MIS looks to extend services to support students

Published 11:27 am Wednesday, October 26, 2022



Last week, the 2021-22 Kentucky School Report Card was released to the public. Reviewing the accountability data for the school year, trends that have already been publicly reported across the nation pertaining to reading, math and writing are similar to those of Middlesboro Independent Schools.

Email newsletter signup

The pandemic definitely had an impact on test performance, but Middlesboro Independent plans to and is implementing new programs and utilizing new resources to help students meet grade-level readiness in reading, math and writing. Extended school services through a 21st Century Grant, a D-COM mentorship program, and the Innovative Approaches to Literacy grant are a few programs that will provide high-quality resources to improve student academic performance.

Though educators hold much of the responsibility for helping students to read, write, and perform math at grade level, parents and guardians and the larger community also share in this responsibility, said Waylon Allen, Superintendent of Middlesboro Independent Schools. The entire Middlesboro community must have the expectation that all students read, write and perform math at grade level, Allen said.

“Although student assessment results show a decline,” Allen said, “I am confident that with a rigorous, relevant, and real-world curriculum, and personalized supports, our students will be able to not only score better on standardized assessments, but more importantly, reach our grade-level performance and college and career readiness goals.”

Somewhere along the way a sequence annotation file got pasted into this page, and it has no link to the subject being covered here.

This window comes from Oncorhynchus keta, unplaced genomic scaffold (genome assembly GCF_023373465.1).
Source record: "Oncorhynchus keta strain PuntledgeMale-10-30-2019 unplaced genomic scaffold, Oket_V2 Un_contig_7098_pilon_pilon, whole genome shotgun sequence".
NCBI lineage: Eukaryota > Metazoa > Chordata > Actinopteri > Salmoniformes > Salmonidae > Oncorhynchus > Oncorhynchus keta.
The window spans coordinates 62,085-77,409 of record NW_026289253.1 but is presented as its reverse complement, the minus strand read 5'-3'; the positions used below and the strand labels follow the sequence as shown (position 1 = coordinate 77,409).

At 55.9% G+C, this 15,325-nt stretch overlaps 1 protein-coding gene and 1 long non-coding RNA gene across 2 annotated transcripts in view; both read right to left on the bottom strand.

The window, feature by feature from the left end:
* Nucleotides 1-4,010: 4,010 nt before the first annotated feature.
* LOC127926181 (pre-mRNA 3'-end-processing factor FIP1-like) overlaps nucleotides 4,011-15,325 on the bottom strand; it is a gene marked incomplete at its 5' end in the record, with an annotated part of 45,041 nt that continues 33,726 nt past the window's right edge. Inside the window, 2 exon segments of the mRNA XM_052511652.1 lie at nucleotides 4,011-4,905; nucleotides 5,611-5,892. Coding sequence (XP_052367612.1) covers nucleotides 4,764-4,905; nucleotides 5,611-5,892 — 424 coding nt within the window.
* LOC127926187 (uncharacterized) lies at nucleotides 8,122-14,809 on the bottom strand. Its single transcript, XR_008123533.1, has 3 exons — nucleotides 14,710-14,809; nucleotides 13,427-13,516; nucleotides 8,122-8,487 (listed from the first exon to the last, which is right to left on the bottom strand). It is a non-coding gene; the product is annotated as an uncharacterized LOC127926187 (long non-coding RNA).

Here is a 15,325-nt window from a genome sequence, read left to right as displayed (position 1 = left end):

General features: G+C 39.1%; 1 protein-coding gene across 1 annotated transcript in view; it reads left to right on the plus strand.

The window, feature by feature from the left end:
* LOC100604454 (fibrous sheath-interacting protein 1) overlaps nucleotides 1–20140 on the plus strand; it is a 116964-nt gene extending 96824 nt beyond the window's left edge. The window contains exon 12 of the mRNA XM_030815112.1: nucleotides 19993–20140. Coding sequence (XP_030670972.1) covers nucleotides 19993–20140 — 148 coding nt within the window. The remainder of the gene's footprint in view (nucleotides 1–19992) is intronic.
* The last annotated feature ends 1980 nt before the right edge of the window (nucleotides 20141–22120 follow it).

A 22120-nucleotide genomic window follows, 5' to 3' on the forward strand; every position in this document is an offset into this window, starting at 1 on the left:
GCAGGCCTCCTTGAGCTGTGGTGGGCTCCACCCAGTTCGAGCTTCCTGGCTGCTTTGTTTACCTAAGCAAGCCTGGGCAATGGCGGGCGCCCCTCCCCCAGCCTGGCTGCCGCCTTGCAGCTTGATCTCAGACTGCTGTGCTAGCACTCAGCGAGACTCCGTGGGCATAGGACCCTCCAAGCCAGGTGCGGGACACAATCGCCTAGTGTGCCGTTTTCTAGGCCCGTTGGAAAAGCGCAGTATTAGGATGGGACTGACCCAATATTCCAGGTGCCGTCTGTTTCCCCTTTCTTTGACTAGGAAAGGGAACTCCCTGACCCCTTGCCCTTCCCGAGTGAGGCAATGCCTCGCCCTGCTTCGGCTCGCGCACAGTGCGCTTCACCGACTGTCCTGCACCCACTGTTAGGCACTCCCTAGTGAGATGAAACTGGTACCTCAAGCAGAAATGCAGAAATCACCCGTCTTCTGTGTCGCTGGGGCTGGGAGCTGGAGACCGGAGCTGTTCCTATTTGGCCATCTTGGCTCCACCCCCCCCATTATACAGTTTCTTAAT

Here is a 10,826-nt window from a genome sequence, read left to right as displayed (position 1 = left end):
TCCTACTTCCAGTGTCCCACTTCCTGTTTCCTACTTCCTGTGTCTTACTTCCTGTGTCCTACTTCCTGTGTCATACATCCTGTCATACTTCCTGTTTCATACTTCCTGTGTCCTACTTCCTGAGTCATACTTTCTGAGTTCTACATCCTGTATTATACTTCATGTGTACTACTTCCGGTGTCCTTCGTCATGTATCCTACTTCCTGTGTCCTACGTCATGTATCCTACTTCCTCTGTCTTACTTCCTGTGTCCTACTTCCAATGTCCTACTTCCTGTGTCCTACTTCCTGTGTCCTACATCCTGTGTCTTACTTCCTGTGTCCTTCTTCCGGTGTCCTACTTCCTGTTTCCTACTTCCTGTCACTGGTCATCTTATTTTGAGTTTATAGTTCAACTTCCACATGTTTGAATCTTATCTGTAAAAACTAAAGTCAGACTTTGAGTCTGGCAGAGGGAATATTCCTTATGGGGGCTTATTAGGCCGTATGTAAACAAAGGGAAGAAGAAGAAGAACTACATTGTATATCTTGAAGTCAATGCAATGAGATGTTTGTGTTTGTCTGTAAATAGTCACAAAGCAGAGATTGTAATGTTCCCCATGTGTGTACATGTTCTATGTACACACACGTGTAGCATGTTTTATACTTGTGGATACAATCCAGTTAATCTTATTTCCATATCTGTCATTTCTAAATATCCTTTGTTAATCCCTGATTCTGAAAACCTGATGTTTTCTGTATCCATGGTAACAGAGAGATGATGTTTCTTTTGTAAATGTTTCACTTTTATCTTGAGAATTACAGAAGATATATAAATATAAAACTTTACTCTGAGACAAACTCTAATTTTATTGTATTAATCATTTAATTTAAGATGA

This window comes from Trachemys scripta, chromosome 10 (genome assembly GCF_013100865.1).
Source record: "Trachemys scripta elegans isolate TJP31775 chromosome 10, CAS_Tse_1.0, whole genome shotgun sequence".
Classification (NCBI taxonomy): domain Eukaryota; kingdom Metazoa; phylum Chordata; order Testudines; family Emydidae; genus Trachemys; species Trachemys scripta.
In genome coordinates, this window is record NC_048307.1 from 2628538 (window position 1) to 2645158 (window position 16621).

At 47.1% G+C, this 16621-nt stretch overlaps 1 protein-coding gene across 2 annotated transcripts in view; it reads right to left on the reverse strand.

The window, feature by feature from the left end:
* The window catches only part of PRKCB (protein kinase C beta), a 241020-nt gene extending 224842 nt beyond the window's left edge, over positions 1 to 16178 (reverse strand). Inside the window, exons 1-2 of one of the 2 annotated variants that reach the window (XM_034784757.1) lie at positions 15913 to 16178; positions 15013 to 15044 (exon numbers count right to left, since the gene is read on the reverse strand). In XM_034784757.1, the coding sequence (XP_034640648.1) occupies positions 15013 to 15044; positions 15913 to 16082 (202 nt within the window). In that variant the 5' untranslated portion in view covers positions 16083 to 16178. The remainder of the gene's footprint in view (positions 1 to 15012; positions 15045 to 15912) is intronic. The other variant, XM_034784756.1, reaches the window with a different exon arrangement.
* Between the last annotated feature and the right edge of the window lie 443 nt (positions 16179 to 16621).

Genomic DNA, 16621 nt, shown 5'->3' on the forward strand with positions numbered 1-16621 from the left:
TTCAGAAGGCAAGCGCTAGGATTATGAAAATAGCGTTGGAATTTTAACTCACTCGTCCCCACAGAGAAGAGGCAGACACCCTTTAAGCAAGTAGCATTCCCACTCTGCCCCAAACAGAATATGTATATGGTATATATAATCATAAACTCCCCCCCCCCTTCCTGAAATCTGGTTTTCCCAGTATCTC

For years, Middlesboro Independent has seen a decline in district-wide enrollment as families relocate for job opportunities. When compared to the 2018-19 school year, the last year funding was directly related to attendance, Middlesboro Independent’s enrollment is down. However, looking at last year’s enrollment compared to this year, we have an increase in student enrollment.

“I think during the pandemic many families were reluctant about enrolling their children in school due to various health-related issues, and now that this seems to be behind us, and we are living with Covid-19, we have more students enrolling which has been evident by the need of an additional kindergarten classroom.” said Allen.

During the pandemic, Middlesboro Independent supplied all of their virtual and home bound students with Internet access and an electronic device to complete their assignments. Educators also believe this shift also prepared students for the online Kentucky Summative Assessment that is now taken electronically.

“I am very proud of what students, teachers, staff, and parents and guardians were able to accomplish during the 2021-2022 school year,” said Allen. “There is no question that we have much work to do going forward, as we help students read, write, and perform math at grade level.”